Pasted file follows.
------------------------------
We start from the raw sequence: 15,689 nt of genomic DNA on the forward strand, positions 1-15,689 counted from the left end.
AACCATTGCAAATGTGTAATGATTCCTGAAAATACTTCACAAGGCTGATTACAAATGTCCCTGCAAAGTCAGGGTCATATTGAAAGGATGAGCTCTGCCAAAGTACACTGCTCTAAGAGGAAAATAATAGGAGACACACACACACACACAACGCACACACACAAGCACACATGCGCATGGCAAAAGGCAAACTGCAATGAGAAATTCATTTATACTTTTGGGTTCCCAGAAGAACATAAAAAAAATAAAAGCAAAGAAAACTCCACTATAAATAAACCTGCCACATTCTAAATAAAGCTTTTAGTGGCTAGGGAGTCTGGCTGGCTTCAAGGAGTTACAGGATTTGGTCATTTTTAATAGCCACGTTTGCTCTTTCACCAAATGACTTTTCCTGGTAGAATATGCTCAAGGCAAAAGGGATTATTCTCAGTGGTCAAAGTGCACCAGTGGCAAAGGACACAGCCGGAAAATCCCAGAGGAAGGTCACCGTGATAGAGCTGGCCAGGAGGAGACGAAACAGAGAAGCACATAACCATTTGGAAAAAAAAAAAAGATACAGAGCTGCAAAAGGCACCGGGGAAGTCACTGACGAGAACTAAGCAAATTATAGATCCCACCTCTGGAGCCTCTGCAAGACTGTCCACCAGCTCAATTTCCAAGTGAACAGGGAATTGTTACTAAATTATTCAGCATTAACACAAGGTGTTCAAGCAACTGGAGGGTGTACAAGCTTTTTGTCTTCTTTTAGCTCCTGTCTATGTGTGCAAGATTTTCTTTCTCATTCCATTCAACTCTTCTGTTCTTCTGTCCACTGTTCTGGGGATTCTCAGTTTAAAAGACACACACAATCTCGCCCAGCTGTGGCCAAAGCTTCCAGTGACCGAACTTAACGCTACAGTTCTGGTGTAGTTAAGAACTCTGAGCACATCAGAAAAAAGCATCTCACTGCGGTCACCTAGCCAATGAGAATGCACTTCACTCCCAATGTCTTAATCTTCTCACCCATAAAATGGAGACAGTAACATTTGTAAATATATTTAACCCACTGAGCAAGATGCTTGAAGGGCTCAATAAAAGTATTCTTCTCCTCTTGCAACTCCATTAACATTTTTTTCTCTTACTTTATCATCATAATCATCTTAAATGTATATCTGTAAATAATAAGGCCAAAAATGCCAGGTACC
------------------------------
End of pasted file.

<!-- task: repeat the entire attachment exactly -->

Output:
We start from the raw sequence: 15,689 nt of genomic DNA on the forward strand, positions 1-15,689 counted from the left end.
AACCATTGCAAATGTGTAATGATTCCTGAAAATACTTCACAAGGCTGATTACAAATGTCCCTGCAAAGTCAGGGTCATATTGAAAGGATGAGCTCTGCCAAAGTACACTGCTCTAAGAGGAAAATAATAGGAGACACACACACACACACAACGCACACACACAAGCACACATGCGCATGGCAAAAGGCAAACTGCAATGAGAAATTCATTTATACTTTTGGGTTCCCAGAAGAACATAAAAAAAATAAAAGCAAAGAAAACTCCACTATAAATAAACCTGCCACATTCTAAATAAAGCTTTTAGTGGCTAGGGAGTCTGGCTGGCTTCAAGGAGTTACAGGATTTGGTCATTTTTAATAGCCACGTTTGCTCTTTCACCAAATGACTTTTCCTGGTAGAATATGCTCAAGGCAAAAGGGATTATTCTCAGTGGTCAAAGTGCACCAGTGGCAAAGGACACAGCCGGAAAATCCCAGAGGAAGGTCACCGTGATAGAGCTGGCCAGGAGGAGACGAAACAGAGAAGCACATAACCATTTGGAAAAAAAAAAAAGATACAGAGCTGCAAAAGGCACCGGGGAAGTCACTGACGAGAACTAAGCAAATTATAGATCCCACCTCTGGAGCCTCTGCAAGACTGTCCACCAGCTCAATTTCCAAGTGAACAGGGAATTGTTACTAAATTATTCAGCATTAACACAAGGTGTTCAAGCAACTGGAGGGTGTACAAGCTTTTTGTCTTCTTTTAGCTCCTGTCTATGTGTGCAAGATTTTCTTTCTCATTCCATTCAACTCTTCTGTTCTTCTGTCCACTGTTCTGGGGATTCTCAGTTTAAAAGACACACACAATCTCGCCCAGCTGTGGCCAAAGCTTCCAGTGACCGAACTTAACGCTACAGTTCTGGTGTAGTTAAGAACTCTGAGCACATCAGAAAAAAGCATCTCACTGCGGTCACCTAGCCAATGAGAATGCACTTCACTCCCAATGTCTTAATCTTCTCACCCATAAAATGGAGACAGTAACATTTGTAAATATATTTAACCCACTGAGCAAGATGCTTGAAGGGCTCAATAAAAGTATTCTTCTCCTCTTGCAACTCCATTAACATTTTTTTCTCTTACTTTATCATCATAATCATCTTAAATGTATATCTGTAAATAATAAGGCCAAAAATGCCAGGTACC